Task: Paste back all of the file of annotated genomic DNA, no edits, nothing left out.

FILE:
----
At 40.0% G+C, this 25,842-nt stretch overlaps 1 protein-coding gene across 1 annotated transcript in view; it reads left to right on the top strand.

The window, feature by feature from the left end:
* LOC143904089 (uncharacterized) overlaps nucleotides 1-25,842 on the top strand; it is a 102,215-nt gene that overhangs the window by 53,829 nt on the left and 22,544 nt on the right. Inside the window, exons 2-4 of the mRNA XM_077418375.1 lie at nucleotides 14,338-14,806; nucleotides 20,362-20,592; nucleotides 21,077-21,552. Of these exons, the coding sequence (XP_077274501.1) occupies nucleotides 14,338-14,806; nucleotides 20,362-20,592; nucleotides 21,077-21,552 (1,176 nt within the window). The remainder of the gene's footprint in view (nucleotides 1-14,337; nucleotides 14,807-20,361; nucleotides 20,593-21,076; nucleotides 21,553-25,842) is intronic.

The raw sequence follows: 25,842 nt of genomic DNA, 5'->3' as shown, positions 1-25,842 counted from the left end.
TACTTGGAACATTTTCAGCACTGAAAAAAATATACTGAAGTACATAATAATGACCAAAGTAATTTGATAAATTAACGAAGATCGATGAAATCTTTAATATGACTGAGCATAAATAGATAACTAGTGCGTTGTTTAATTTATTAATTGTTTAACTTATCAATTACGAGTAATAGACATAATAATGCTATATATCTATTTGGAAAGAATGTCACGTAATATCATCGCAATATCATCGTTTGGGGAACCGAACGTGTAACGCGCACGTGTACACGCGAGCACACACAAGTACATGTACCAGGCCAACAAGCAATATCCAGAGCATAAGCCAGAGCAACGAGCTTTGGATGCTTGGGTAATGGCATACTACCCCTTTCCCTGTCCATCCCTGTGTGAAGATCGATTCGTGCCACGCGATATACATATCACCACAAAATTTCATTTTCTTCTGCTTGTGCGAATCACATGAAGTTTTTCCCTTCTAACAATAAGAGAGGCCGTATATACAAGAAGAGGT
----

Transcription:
At 40.0% G+C, this 25,842-nt stretch overlaps 1 protein-coding gene across 1 annotated transcript in view; it reads left to right on the top strand.

The window, feature by feature from the left end:
* LOC143904089 (uncharacterized) overlaps nucleotides 1-25,842 on the top strand; it is a 102,215-nt gene that overhangs the window by 53,829 nt on the left and 22,544 nt on the right. Inside the window, exons 2-4 of the mRNA XM_077418375.1 lie at nucleotides 14,338-14,806; nucleotides 20,362-20,592; nucleotides 21,077-21,552. Of these exons, the coding sequence (XP_077274501.1) occupies nucleotides 14,338-14,806; nucleotides 20,362-20,592; nucleotides 21,077-21,552 (1,176 nt within the window). The remainder of the gene's footprint in view (nucleotides 1-14,337; nucleotides 14,807-20,361; nucleotides 20,593-21,076; nucleotides 21,553-25,842) is intronic.

The raw sequence follows: 25,842 nt of genomic DNA, 5'->3' as shown, positions 1-25,842 counted from the left end.
TACTTGGAACATTTTCAGCACTGAAAAAAATATACTGAAGTACATAATAATGACCAAAGTAATTTGATAAATTAACGAAGATCGATGAAATCTTTAATATGACTGAGCATAAATAGATAACTAGTGCGTTGTTTAATTTATTAATTGTTTAACTTATCAATTACGAGTAATAGACATAATAATGCTATATATCTATTTGGAAAGAATGTCACGTAATATCATCGCAATATCATCGTTTGGGGAACCGAACGTGTAACGCGCACGTGTACACGCGAGCACACACAAGTACATGTACCAGGCCAACAAGCAATATCCAGAGCATAAGCCAGAGCAACGAGCTTTGGATGCTTGGGTAATGGCATACTACCCCTTTCCCTGTCCATCCCTGTGTGAAGATCGATTCGTGCCACGCGATATACATATCACCACAAAATTTCATTTTCTTCTGCTTGTGCGAATCACATGAAGTTTTTCCCTTCTAACAATAAGAGAGGCCGTATATACAAGAAGAGGT